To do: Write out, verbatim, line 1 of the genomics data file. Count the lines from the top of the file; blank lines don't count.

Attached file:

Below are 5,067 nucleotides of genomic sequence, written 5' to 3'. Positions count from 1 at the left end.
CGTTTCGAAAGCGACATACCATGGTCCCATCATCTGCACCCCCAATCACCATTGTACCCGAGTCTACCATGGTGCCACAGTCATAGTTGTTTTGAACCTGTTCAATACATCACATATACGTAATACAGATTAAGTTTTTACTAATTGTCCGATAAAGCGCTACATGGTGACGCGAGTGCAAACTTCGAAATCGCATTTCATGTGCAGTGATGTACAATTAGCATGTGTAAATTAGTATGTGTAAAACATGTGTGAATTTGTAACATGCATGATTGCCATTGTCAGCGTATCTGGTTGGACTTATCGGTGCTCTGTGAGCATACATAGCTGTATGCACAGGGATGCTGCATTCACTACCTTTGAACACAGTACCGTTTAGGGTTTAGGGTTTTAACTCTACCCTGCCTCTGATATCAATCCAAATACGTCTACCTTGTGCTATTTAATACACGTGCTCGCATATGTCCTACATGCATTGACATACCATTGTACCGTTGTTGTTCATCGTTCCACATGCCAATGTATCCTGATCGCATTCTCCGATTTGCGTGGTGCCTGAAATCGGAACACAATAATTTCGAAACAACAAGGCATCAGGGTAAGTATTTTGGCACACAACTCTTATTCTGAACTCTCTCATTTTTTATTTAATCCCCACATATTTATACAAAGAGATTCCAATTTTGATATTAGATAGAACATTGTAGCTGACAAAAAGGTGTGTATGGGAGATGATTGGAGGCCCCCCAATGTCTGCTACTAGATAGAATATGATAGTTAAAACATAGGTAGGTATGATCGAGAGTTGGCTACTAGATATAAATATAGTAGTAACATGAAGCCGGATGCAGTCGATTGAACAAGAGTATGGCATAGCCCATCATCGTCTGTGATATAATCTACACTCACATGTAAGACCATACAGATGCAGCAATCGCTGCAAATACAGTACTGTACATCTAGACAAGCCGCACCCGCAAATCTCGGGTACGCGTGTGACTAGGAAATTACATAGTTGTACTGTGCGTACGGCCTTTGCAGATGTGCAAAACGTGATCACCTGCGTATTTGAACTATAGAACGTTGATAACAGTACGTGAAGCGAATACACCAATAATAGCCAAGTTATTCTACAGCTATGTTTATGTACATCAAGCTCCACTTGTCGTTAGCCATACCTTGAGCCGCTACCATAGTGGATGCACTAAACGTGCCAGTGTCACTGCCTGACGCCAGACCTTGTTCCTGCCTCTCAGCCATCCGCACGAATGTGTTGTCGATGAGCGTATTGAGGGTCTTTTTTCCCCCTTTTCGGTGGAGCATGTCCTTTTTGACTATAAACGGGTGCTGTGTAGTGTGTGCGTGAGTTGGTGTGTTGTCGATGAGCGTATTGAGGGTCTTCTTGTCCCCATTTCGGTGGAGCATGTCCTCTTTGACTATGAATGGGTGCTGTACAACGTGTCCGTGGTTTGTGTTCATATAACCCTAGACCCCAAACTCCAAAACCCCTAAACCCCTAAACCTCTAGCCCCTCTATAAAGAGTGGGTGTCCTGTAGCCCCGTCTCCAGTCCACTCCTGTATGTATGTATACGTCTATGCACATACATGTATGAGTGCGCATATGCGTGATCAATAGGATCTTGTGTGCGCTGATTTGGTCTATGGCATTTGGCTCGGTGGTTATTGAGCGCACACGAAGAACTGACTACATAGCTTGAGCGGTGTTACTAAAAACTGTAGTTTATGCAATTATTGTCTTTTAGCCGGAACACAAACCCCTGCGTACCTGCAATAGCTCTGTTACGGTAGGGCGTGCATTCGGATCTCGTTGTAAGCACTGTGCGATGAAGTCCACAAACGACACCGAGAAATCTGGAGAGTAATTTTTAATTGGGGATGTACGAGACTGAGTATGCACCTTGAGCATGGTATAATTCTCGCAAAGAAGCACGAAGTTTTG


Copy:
Below are 5,067 nucleotides of genomic sequence, written 5' to 3'. Positions count from 1 at the left end.